Bashō continued to be uneasy. He wrote to a friend that "disturbed by others, I have no peace of mind". [35] He made a living from teaching and appearances at haikai parties until late August 1693, when he shut the gate to his bashō hut and refused to see anybody for a month. Finally, he relented after adopting the principle of karumi or "lightness", a semi-Buddhist philosophy of greeting the mundane world rather than separating himself from it. Bashō left Edo for the last time in the summer of 1694, spending time in Ueno and Kyoto before his arrival in Osaka. He became sick with a stomach illness and died peacefully, surrounded by his disciples. [36] Although he did not compose any formal death poem on his deathbed [37] the following, being the last poem recorded during his final illness, is generally accepted as his poem of farewell:

旅に病んで夢は枯野をかけ廻るtabi ni yande / yume wa kareno wo / kake meguru
  falling sick on a journey / my dream goes wandering / over a field of dried grass [1694]

Influence and Literary Criticism

"Basho's Hermitage and Camellia Hill on the Kanda Aqueduct at Sekiguchi" from Hiroshige's One Hundred Famous Views of Edo 100 views edo 040.jpg
"Bashō's Hermitage and Camellia Hill on the Kanda Aqueduct at Sekiguchi" from Hiroshige's One Hundred Famous Views of Edo

Rather than sticking to the formulas of kigo (季語), which remain popular in Japan even today, Bashō aspired to reflect his real environment and emotions in his hokku. [38] Even during his lifetime, the effort and style of his poetry was widely appreciated; after his death, it only increased. Several of his students compiled quotations from him about his own poetry, most notably Mukai Kyorai and Hattori Dohō. [39]

During the 18th century, appreciation of Bashō's poems grew more fervent, and commentators such as Ishiko Sekisui and Moro Nanimaru went to great length to find references in his hokku to historical events, medieval books, and other poems. These commentators were often lavish in their praise of Bashō's obscure references, some of which were probably literary false cognates. In 1793 Bashō was deified by the Shinto bureaucracy, and for a time criticizing his poetry was literally blasphemous. [39]

In the late 19th century, this period of unanimous passion for Bashō's poems came to an end. Masaoka Shiki, arguably Bashō's most famous critic, tore down the long-standing orthodoxy with his bold and candid objections to Bashō's style. [39] However, Shiki was also instrumental in making Bashō's poetry accessible in English, [40] and to leading intellectuals and the Japanese public at large. He invented the term haiku (replacing hokku ) to refer to the freestanding 5–7–5 form which he considered the most artistic and desirable part of the haikai no renga. [39]

Critical interpretation of Bashō's poems continued into the 20th century, with notable works by Yamamoto Kenkichi, Imoto Nōichi, and Ogata Tsutomu. The 20th century also saw translations of Bashō's poems into languages and editions around the world. The position of Bashō in Western eyes as the haiku poet par excellence gives great influence to his poetry: Western preference for haiku over more traditional forms such as tanka or renga have rendered archetypal status to Bashō as Japanese poet and haiku as Japanese poetry. [41] Some western scholars even believe that Bashō invented haiku. [42] The impressionistic and concise nature of Bashō's verse greatly influenced Ezra Pound, the Imagists, and poets of the Beat Generation. [Notes 3]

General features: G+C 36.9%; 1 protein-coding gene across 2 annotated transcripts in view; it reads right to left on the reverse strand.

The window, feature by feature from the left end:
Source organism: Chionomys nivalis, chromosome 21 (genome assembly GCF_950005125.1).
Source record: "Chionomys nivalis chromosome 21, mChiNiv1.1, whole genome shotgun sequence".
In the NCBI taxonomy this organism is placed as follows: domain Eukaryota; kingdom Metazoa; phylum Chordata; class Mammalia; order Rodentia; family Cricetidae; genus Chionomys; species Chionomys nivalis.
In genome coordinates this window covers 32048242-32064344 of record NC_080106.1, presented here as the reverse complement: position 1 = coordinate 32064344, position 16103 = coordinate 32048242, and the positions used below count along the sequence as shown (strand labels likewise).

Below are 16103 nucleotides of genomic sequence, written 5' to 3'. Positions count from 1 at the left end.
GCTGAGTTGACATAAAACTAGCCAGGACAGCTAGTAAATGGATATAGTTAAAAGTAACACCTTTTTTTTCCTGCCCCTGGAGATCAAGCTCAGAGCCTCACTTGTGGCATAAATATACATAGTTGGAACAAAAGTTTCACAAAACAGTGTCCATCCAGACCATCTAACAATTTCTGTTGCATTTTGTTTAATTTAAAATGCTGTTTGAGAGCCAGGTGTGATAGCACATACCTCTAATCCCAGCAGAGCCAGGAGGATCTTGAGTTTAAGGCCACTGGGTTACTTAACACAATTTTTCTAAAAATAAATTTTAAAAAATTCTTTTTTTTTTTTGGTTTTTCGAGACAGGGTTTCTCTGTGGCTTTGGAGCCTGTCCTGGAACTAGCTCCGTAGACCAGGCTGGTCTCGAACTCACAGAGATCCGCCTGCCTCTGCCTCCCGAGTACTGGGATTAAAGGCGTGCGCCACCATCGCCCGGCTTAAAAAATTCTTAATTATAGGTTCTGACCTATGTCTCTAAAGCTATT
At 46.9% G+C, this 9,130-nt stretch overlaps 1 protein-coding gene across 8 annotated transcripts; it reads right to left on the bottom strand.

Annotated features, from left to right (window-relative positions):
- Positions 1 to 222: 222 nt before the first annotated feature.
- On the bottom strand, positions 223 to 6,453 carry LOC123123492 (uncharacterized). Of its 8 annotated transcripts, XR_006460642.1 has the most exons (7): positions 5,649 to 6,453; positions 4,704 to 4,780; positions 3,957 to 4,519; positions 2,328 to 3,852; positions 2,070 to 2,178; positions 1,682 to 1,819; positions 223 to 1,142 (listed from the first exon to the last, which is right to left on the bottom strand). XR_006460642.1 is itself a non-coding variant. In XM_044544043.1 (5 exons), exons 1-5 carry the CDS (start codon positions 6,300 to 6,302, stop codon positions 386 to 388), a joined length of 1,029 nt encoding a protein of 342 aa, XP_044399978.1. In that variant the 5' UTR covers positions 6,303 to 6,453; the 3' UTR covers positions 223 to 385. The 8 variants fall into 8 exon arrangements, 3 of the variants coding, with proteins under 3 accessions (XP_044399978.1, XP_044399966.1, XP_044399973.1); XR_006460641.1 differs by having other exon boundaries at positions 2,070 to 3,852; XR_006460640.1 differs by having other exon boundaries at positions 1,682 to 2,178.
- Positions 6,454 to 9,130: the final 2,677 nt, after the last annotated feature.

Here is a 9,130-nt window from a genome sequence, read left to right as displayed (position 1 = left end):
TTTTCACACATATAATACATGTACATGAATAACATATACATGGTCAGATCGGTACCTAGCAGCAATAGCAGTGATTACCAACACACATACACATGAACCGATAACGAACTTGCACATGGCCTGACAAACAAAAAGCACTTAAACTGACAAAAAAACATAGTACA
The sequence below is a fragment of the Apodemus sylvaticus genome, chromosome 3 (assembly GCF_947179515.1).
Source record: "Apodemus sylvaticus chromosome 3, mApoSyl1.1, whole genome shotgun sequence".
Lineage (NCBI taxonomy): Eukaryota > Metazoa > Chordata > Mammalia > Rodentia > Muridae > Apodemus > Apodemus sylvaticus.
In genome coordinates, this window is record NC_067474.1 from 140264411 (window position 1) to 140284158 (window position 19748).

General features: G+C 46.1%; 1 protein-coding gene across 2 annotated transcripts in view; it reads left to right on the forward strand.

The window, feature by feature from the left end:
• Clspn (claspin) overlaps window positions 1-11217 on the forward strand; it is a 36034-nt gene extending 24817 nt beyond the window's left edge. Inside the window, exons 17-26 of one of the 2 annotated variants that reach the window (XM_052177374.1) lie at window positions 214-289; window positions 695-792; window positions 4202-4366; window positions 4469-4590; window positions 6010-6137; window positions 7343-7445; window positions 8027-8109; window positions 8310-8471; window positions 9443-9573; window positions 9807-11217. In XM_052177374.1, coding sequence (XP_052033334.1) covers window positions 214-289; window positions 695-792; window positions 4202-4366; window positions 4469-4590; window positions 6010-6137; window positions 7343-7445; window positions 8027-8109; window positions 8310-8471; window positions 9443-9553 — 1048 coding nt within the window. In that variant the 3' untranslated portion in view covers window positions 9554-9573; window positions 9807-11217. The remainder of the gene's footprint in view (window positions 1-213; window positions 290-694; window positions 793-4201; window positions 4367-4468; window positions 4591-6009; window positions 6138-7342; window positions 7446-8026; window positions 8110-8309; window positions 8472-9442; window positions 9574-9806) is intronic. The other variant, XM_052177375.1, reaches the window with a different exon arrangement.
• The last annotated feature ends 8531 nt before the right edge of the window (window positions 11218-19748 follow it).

Two of Bashō's poems were popularized in the short story "Teddy" written by J. D. Salinger and published in 1952 by The New Yorker magazine. [43]

In 1979, the International Astronomical Union named a crater found on Mercury after him. [44]

List of Works

Haiseiden (Pai Sheng Dian , Poet's Memorial Hall) in Iga, Mie, which was built to commemorate the 300th anniversary of Basho's birth. Haiseiden.jpg
Haiseiden (俳聖殿, Poet's Memorial Hall) in Iga, Mie, which was built to commemorate the 300th anniversary of Bashō's birth.
Wall poems in Leiden: Basho Matsuo Basho - Een woedende zee - Rapenburg 75, Leiden.JPG
Wall poems in Leiden: Bashō
* Denotes the title is one of the Seven Major Anthologies of Bashō (Bashō Shichibu Shū) [46]

English Translations


  1. Ichikawa Danjūrō II's diary Oi no tanoshimi says "cook"; Endō Atsujin (遠藤曰人)'s biography Bashō-ō keifu "kitchen-worker". [11]
  2. Examples of Basho's haiku written on the Tokaido, together with a collection of portraits of the poet and woodblock prints from Utagawa Hiroshige, are included in Forbes & Henley 2014 .
  3. See, for instance, Lawlor 2005 , p. 176

Related Research Articles

<i>Haiku</i> Japanese poetry form

Haiku is a type of short form poetry originally from Japan. Traditional Japanese haiku consist of three phrases that contain a kireji, or "cutting word", 17 on in a 5, 7, 5 pattern, and a kigo, or seasonal reference. Similar poems that do not adhere to these rules are generally classified as senryū.

Renga is a genre of Japanese collaborative poetry in which alternating stanzas, or ku (句), of 5-7-5 and 7-7 mora per line are linked in succession by multiple poets. Known as tsukuba no michi after the famous Tsukuba Mountain in the Kantō region, the form of poetry is said to have originated in a two-verse poetry exchange by Yamato Takeru and later gave birth to the genres haikai (俳諧) and haiku (俳句).

<i>Kigo</i> Word used in Japanese poetry

Kigo is a word or phrase associated with a particular season, used in traditional forms of Japanese poetry. Kigo are used in the collaborative linked-verse forms renga and renku, as well as in haiku, to indicate the season referred to in the stanza. They are valuable in providing economy of expression.

<i>Oku no Hosomichi</i> Work by the Japanese poet Matsuo Bashō

Oku no Hosomichi, translated alternately as The Narrow Road to the Deep North and The Narrow Road to the Interior, is a major work of haibun by the Japanese poet Matsuo Bashō, considered one of the major texts of Japanese literature of the Edo period. The first edition was published posthumously in 1702.

Japanese poetry Literary tradition of Japan